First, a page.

Sweden, Denmark, Finland, Luxembourg, the Netherlands and, trailing slightly, Austria can boast the lowest poverty rates in Europe, while poverty presents Latvia, Greece, Bul-garia and Romania with the greatest problems. By almost every measure, poverty correlates closely with income level. All poverty indicators identify single persons, those with a migration background and above all single parents and the unemployed as particular problem groups. An analysis of consistent poverty or material deprivation makes the significance of the labour market even clearer. A variety of poverty criteria put Germany securely above the median. Only in the case of what is termed consistent poverty does Germany score worse than the EU-15 average.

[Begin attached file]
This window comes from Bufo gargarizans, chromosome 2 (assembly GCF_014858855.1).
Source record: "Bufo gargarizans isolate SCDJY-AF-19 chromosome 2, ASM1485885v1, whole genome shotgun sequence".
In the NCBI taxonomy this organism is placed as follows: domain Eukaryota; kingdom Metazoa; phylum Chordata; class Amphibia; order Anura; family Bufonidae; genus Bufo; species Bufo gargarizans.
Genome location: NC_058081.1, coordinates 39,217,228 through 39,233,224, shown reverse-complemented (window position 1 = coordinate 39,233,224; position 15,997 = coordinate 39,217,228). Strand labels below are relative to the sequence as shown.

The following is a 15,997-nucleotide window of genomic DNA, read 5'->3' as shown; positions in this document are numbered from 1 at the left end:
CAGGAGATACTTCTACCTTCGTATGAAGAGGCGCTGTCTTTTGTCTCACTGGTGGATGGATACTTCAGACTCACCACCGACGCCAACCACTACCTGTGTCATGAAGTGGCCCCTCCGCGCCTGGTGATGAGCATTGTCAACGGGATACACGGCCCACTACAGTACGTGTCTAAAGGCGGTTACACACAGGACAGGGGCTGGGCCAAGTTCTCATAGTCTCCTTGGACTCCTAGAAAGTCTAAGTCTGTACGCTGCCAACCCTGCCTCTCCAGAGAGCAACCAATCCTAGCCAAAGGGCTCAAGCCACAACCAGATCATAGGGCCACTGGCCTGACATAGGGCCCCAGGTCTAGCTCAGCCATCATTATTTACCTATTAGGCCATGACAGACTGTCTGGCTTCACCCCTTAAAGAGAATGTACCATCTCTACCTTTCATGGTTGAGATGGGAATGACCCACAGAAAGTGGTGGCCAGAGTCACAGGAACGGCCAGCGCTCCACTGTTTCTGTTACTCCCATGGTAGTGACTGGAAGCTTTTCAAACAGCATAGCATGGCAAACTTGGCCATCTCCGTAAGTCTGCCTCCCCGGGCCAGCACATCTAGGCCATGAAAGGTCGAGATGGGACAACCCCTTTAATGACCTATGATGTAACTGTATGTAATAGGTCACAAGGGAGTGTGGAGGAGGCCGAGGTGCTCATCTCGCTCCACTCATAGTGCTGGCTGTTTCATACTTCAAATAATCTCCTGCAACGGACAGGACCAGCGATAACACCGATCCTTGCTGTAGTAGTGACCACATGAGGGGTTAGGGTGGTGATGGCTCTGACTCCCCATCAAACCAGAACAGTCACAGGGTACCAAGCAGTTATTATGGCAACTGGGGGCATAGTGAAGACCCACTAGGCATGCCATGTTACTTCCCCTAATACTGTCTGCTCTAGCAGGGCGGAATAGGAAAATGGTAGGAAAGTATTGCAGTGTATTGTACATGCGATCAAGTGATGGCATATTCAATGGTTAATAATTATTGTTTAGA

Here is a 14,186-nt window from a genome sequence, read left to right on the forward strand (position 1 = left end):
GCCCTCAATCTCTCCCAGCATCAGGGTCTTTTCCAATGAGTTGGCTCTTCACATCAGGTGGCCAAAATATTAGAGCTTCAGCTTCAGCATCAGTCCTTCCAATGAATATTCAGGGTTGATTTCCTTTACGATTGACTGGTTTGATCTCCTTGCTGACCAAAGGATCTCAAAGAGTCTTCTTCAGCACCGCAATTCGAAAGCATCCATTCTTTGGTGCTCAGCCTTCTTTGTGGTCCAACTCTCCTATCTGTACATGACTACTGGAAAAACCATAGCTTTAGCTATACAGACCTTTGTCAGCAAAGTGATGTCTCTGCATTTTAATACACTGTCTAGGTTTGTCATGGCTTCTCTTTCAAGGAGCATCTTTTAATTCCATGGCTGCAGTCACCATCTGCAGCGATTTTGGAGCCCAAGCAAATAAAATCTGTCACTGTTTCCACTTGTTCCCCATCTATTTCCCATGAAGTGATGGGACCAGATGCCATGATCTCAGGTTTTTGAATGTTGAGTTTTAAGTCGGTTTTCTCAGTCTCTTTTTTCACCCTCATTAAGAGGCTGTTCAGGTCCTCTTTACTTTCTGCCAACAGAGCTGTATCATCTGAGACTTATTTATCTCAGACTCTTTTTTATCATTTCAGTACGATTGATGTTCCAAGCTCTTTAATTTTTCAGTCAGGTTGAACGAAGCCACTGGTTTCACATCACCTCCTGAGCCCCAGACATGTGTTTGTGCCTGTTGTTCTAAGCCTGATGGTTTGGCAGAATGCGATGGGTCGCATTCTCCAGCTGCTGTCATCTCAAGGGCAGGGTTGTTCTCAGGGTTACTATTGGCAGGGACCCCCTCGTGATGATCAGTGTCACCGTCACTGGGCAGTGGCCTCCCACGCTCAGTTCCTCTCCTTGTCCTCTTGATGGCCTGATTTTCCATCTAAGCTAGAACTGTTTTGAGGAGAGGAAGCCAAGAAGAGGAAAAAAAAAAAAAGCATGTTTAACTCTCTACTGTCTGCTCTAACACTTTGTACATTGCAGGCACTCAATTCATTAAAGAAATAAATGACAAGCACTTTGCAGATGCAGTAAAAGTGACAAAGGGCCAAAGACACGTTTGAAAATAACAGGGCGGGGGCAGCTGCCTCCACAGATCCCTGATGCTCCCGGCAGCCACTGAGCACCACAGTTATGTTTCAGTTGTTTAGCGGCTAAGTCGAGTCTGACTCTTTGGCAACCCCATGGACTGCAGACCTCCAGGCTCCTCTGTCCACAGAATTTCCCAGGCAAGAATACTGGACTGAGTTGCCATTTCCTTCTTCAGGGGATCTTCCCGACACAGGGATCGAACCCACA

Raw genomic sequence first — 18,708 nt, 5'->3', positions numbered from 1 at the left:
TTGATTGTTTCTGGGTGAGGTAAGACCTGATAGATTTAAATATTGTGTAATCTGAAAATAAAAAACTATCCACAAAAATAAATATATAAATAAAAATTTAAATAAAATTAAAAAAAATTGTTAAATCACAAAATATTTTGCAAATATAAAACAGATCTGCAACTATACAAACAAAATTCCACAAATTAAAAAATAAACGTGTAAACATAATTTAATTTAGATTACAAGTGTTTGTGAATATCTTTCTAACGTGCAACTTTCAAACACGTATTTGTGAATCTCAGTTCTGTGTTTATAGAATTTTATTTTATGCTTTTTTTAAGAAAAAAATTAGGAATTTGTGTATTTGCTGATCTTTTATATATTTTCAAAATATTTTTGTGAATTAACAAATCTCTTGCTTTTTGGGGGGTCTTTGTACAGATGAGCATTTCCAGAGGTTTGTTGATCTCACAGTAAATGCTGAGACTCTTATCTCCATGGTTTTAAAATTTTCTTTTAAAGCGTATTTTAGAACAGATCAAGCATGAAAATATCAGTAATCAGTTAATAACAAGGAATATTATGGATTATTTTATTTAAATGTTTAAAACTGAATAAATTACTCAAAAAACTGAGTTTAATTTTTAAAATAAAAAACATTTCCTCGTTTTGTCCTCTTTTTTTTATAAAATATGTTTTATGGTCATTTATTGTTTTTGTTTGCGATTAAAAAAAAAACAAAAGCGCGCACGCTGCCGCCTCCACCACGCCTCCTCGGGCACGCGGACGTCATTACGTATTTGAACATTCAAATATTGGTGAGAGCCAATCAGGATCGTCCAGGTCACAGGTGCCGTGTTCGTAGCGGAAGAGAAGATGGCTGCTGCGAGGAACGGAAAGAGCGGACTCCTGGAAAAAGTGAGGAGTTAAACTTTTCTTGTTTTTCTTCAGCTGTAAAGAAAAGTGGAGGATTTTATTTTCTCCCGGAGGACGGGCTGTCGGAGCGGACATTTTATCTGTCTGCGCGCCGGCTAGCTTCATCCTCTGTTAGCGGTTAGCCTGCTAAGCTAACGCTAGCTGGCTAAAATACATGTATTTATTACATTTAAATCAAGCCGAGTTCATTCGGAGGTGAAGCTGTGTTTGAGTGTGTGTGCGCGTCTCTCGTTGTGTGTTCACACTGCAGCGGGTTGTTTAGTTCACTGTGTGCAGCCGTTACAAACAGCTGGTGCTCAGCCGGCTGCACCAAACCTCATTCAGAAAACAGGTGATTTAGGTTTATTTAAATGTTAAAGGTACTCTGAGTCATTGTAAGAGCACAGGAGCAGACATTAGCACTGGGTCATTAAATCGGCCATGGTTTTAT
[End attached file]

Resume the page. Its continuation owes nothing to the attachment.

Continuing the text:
To some, it might seem odd that the Sustainable Development Goals (SDGs) would be of relevance to the highly developed industrial nations that form the EU.
At the beginning of this year, the European Commission launched the first cycle of the Digital Decade policy program.